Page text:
LONDON (Reuters) - Wladimir Klitschko told IBF world heavyweight champion Anthony Joshua defeat was “nothing to be scared of” at a packed news conference ahead of their sell-out title fight at Wembley Stadium on Saturday.
Ukrainian Klitschko, 41, said he was obsessed with reclaiming the heavyweight titles he lost against Britain’s Tyson Fury in November 2015 -- his first defeat in 11 years.
Britain’s Joshua, making his third defence of the IBF title he won against American Charles Martin last April, looked nervous at Sky TV headquarters where renowned American MC Michael Buffer introduced the fighters.
Asked if he had thought about what a first professional defeat would feel like after 18 straight knockouts, the 27-year-old Joshua looked nonplussed and was helped out by Klitschko who was clearly more used to the big fight build-ups.
“I will help you. I’ve been there and done that. I shook it off and came back stronger,” Klitschko, like Joshua a former Olympic champion, said. “It’s nothing to be scared about.”
There was none of the bad feeling and insults that marked the build-up to his fight with Fury - rather a polite respect from both men and their entourages.
Instead Klitschko, dressed in a grey tracksuit, went on a charm offensive, describing Britain as boxing’s Mecca and saying he and Joshua were polishing the sport’s reputation.
“I‘m going to fight a guy whose age is exactly the number of how long I have been in boxing. 27 years. Can you imagine that?” Klitschko, who has won 64 of his 68 fights, said.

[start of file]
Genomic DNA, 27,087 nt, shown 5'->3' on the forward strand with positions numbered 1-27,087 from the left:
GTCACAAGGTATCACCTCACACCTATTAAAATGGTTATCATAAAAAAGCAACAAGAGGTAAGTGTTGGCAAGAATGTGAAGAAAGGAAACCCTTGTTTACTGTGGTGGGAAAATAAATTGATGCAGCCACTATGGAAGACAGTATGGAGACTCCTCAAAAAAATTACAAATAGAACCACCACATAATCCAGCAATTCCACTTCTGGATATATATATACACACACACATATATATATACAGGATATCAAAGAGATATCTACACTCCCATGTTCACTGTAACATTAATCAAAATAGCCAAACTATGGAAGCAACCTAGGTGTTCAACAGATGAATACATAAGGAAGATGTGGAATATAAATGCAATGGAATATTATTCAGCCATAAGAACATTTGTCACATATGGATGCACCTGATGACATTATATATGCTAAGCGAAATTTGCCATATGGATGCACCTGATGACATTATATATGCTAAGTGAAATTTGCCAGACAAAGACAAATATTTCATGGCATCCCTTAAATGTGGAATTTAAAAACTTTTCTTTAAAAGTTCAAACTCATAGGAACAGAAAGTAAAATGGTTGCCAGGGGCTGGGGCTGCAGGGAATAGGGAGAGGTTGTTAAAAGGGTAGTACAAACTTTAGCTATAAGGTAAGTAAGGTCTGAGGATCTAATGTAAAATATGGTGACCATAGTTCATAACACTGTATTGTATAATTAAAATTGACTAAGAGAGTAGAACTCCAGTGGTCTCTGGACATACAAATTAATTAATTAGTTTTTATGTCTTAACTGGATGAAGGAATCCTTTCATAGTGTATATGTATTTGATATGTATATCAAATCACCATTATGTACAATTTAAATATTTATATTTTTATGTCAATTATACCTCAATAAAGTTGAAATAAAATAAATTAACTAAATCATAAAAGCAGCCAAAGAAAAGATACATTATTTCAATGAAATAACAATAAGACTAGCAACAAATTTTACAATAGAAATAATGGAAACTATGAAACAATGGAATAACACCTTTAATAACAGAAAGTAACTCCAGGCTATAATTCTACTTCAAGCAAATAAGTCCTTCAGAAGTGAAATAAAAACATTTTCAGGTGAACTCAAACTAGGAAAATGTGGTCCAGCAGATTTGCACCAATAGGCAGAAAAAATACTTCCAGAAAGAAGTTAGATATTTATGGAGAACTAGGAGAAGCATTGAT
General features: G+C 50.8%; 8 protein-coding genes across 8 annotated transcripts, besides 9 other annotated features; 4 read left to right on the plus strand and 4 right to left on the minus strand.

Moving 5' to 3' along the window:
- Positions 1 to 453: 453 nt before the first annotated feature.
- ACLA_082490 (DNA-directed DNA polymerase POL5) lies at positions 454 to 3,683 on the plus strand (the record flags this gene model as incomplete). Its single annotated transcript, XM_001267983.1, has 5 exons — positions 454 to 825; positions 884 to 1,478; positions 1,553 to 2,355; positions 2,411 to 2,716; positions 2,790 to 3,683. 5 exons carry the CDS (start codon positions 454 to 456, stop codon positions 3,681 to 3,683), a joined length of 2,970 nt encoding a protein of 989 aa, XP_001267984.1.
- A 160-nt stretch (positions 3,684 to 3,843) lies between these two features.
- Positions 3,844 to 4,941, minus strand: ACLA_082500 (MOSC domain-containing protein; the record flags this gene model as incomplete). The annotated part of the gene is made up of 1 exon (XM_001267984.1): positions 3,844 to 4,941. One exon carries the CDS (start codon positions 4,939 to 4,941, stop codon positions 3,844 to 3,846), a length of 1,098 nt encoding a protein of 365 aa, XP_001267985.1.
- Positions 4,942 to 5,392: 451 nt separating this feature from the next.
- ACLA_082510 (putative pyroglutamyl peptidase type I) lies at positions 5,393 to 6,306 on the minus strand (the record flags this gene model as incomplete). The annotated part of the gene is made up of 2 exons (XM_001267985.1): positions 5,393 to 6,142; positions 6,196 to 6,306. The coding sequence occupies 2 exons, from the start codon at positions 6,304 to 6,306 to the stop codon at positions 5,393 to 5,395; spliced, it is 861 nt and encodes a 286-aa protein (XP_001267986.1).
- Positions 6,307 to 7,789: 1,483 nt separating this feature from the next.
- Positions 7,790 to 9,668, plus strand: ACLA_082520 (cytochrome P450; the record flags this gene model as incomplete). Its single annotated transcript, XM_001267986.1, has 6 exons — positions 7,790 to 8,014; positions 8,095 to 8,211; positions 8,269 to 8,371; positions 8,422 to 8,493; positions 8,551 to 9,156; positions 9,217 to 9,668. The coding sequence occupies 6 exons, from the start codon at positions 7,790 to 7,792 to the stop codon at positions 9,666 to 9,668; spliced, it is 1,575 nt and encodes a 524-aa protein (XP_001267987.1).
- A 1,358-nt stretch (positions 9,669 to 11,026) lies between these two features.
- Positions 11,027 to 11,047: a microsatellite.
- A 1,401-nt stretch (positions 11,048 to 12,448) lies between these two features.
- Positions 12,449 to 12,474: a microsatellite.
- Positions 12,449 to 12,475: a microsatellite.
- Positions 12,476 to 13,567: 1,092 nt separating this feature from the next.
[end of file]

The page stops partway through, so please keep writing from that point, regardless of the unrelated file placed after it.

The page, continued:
“Is it a degradation that I‘m a challenger and an underdog in this fight? I don’t think so. I think it’s a great opportunity. I feel young, hungry, humble and totally obsessed with my goal to raise my hands again as the winner.”
London-born Joshua, like Klitschko standing at 1.98 metres, described Saturday’s fight as a “stepping stone to greatness”.
“I win. It’s not complicated. This isn’t rocket science -- this is just a fight,” said Joshua, who held an open workout, as did Klitschko, at Wembley Arena on Wednesday.
“Let’s get this out of the way then keep the ball rolling.”
Klitschko jokingly referred to one report that he had an eye socket injury as “fake news” and drew applause when he said he had made a video recording of himself predicting the outcome which he would keep on a USB stick sealed in his robe before it is auctioned off to raise money for his foundation.
“I‘m confident enough to put it on video which I did last week,” he said. Asked about his opponent’s relative inexperience, Klitschko said: “He couldn’t answer that question about losing because he’s never been there. It’s an amazing opportunity we have.”
Speaking to Sky Sports later a more relaxed Joshua laughed off Klitschko’s USB stick as “mind games”.
“I have no fear, I know what I‘m about,” Joshua, who has never gone 12 rounds, said. “I‘m on a journey. I have a military mindset. Win, defend, go again.”
Saturday’s fight, in which the vacant WBA belt is also up for grabs, will see the biggest crowd for a boxing match in Britain since 1939 when 90,000 watched Len Harvey take on Jock McAvoy at London’s White City.
Reporting by Martyn Herman